Comment
  • Thumb avatar default

    Does anyone have advice? I'm starting 12 weeks of taxol/herceptin weekly. Then nine months of herceptin every 3 weeks. I'm scared as heck.

    Asked by anonymous

    Learning About Breast Cancer
    almost 6 years 7 answers
    • View all 7 answers
    • Isabel Souchet Profile
      anonymous
      Survivor since 2010

      I was very scared also. I did 5 treatments of taxotere,carboplatin n herceptin n then 9months of herceptin. For me,the chemo kicked my butt, I didn't do well. But it was over before I knew and now I am totally fine. You will get through it, try to stay hydrated before n after your treatments....

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      I was very scared also. I did 5 treatments of taxotere,carboplatin n herceptin n then 9months of herceptin. For me,the chemo kicked my butt, I didn't do well. But it was over before I knew and now I am totally fine. You will get through it, try to stay hydrated before n after your treatments. Make sure you let your oncologist know of any side effects. There's many drugs to alleviate bothersome symptoms.

      1 comment
    • Patricia Stoop Profile
      anonymous
      Learning About Breast Cancer

      I've had over a year of treatment so far and only 3 Herceptin left. I started scared too!!! Walking, yoga and especially meditation have been invaluable. Having a support network, asking for help when you need it, praying to whomever you believe in, cuddling pets, Netflix movies, audiobooks all...

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      I've had over a year of treatment so far and only 3 Herceptin left. I started scared too!!! Walking, yoga and especially meditation have been invaluable. Having a support network, asking for help when you need it, praying to whomever you believe in, cuddling pets, Netflix movies, audiobooks all help. Just keep putting one foot in front of the other and your medical team will help you through any issues. Her2 is now an ok one to have - at least we have Herceptin and a bunch if new treatments in studies now too.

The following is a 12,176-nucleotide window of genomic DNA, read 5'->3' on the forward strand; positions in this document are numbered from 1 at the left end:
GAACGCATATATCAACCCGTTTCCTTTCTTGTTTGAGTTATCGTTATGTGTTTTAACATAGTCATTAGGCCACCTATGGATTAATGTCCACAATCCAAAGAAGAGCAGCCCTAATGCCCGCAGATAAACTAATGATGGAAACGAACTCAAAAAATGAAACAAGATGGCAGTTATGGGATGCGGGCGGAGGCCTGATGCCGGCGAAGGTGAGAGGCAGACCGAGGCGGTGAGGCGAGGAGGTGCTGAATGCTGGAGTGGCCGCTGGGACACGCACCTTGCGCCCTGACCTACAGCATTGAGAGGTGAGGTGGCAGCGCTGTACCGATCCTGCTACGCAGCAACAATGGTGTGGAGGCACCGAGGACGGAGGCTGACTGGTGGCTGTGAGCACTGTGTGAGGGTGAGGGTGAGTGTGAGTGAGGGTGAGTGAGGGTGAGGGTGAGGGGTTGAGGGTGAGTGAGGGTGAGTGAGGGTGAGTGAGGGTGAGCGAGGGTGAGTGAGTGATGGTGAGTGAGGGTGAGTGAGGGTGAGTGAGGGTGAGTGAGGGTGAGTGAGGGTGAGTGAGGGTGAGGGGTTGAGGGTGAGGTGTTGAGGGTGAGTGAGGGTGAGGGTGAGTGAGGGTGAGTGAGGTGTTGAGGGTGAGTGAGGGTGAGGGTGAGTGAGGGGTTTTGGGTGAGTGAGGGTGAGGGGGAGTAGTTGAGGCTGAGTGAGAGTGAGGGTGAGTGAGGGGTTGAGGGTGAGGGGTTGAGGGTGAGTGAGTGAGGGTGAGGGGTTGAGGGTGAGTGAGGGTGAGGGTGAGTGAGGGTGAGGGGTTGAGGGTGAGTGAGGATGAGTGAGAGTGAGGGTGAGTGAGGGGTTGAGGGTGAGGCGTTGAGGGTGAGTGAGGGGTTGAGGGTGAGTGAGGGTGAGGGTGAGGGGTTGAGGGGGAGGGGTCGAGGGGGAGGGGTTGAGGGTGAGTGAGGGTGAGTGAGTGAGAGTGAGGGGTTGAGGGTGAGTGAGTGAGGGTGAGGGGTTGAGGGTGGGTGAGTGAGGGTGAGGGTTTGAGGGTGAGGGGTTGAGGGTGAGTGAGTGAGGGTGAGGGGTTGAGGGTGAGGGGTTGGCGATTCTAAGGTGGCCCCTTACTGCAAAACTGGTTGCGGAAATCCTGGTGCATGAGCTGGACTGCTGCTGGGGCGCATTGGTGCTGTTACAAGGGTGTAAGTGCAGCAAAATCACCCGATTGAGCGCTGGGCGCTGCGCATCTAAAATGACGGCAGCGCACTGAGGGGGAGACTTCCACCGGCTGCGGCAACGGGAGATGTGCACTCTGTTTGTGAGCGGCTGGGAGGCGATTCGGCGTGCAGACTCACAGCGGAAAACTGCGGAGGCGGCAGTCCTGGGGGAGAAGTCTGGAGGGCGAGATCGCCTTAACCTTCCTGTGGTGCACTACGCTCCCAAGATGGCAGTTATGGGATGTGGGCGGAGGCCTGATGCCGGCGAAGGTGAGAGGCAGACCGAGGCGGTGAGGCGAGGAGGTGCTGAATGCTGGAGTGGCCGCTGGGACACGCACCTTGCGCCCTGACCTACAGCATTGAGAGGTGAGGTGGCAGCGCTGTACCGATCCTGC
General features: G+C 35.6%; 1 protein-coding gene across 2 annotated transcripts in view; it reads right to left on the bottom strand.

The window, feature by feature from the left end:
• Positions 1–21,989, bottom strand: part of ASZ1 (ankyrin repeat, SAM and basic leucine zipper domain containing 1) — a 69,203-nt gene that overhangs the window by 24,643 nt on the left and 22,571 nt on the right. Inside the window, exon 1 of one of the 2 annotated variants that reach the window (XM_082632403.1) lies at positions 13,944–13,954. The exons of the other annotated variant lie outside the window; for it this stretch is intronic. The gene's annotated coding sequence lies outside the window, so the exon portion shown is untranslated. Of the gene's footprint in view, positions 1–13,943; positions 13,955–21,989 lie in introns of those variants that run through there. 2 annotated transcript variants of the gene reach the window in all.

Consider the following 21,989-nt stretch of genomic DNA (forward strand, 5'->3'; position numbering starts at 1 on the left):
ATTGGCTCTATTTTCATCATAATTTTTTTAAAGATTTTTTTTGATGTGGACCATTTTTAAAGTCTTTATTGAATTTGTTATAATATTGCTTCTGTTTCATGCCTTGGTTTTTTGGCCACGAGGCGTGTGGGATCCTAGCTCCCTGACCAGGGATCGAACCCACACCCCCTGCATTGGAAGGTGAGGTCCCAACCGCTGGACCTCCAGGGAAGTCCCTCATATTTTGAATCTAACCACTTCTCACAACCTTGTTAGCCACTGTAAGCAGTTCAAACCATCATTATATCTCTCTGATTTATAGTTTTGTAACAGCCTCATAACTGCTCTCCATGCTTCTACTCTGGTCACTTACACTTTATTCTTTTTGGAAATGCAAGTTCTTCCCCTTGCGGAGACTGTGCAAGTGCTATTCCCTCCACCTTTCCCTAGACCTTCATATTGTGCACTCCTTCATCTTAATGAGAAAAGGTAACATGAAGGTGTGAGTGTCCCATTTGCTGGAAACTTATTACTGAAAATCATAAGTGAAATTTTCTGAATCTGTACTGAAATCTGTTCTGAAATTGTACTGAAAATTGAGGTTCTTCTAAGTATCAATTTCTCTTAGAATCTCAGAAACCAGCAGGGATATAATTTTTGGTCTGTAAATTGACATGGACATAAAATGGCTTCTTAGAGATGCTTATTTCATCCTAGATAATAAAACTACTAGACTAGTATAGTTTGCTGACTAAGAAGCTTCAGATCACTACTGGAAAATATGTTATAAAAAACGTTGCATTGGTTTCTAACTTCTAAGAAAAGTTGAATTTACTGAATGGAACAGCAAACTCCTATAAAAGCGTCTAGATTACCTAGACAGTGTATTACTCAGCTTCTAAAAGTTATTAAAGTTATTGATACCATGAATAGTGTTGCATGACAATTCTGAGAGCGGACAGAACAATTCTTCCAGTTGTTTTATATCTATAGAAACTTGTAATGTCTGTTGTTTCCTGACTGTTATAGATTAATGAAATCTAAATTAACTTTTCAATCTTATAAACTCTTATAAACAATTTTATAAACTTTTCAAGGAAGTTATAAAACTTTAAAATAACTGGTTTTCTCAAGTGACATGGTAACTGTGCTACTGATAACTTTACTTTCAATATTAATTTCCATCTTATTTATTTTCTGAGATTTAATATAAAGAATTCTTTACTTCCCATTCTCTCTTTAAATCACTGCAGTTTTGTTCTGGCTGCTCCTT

1 comment
  • Rachael Leslie Profile

    My girlfriend was diagnosed with breast cancer yesterday. The appointment with the surgeon is next week to get specific answers. I want to do anything and everything I can to help her through this. Any advice is very much needed and appreciated!

    Asked by anonymous

    Family Member or Loved One
    almost 6 years 5 answers
    • View all 5 answers
    • Sharon Danielson Profile
      anonymous
      Survivor since 2007

      Rachael,
      How wonderful your dear friend has you standing by her side. She is probably going through the depths of the most terrifying hell right now. I agree with what Anne Marie has said. When I was diagnosed, my friends left me.... which was a horrendous shock. What she will need is your...

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      Rachael,
      How wonderful your dear friend has you standing by her side. She is probably going through the depths of the most terrifying hell right now. I agree with what Anne Marie has said. When I was diagnosed, my friends left me.... which was a horrendous shock. What she will need is your support. Go with her to her appointments.... the diagnostic ones will be particularly important. She will need someone to --take notes-- as she will never be able to remember most of what is being said. This is a step by step process. Try to keep her from going to the really dark side. There are a ton of positive stories and outcomes to this lousy diagnosis. We, here, are living proof. Some of the journey's have been very tough but these strong women are here to share their struggles and outcomes. You are a dear friend to want to help her through this battle. Please stay in touch with us, we are here to help you and her along her path. Take care, Sharon